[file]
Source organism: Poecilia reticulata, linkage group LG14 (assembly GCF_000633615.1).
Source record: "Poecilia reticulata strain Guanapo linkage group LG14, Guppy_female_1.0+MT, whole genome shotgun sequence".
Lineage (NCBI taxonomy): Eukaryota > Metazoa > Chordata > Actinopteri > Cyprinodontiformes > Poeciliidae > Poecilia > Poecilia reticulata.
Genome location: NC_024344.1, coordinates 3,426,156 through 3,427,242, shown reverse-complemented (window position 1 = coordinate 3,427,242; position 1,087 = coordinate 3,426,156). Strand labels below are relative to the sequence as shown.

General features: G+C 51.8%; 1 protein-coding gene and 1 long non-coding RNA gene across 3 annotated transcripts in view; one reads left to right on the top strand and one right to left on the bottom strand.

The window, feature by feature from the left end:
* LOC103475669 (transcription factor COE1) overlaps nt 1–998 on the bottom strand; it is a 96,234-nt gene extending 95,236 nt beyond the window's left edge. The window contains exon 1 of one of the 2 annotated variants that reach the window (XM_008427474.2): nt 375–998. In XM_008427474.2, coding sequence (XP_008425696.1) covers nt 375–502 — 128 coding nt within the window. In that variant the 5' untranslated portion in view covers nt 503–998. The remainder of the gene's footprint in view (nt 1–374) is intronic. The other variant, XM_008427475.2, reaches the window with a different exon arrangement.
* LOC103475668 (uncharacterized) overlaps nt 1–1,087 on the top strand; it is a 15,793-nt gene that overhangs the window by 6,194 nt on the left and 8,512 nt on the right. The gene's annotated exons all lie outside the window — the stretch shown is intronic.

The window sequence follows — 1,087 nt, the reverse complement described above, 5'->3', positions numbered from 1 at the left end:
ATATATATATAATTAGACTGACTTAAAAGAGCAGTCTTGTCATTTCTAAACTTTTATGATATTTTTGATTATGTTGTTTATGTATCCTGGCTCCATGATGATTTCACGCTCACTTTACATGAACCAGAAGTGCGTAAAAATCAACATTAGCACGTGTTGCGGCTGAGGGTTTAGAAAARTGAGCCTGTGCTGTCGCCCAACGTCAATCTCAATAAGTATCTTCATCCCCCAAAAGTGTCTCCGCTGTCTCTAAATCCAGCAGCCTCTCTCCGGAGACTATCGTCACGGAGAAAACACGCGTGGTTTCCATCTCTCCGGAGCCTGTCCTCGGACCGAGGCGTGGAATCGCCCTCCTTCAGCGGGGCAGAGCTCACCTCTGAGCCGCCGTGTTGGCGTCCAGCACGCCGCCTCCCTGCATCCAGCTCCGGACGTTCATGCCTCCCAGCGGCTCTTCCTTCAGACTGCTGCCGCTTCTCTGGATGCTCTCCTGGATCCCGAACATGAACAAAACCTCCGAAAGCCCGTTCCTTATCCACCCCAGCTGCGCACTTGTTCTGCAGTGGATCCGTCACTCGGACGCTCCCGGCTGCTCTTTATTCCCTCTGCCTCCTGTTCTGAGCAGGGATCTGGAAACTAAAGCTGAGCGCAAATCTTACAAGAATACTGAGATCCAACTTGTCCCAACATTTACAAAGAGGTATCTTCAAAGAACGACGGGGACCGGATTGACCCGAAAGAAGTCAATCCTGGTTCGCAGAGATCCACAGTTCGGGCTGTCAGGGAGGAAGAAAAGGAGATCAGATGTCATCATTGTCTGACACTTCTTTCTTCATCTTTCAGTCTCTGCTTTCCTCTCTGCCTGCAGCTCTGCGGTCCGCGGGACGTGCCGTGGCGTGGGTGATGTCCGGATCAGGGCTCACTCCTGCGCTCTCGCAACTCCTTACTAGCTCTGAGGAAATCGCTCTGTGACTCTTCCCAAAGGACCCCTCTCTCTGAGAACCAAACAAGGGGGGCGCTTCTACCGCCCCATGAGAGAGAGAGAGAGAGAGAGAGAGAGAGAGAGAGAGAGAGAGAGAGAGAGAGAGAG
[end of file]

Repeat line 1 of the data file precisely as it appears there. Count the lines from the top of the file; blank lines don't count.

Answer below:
Source organism: Poecilia reticulata, linkage group LG14 (assembly GCF_000633615.1).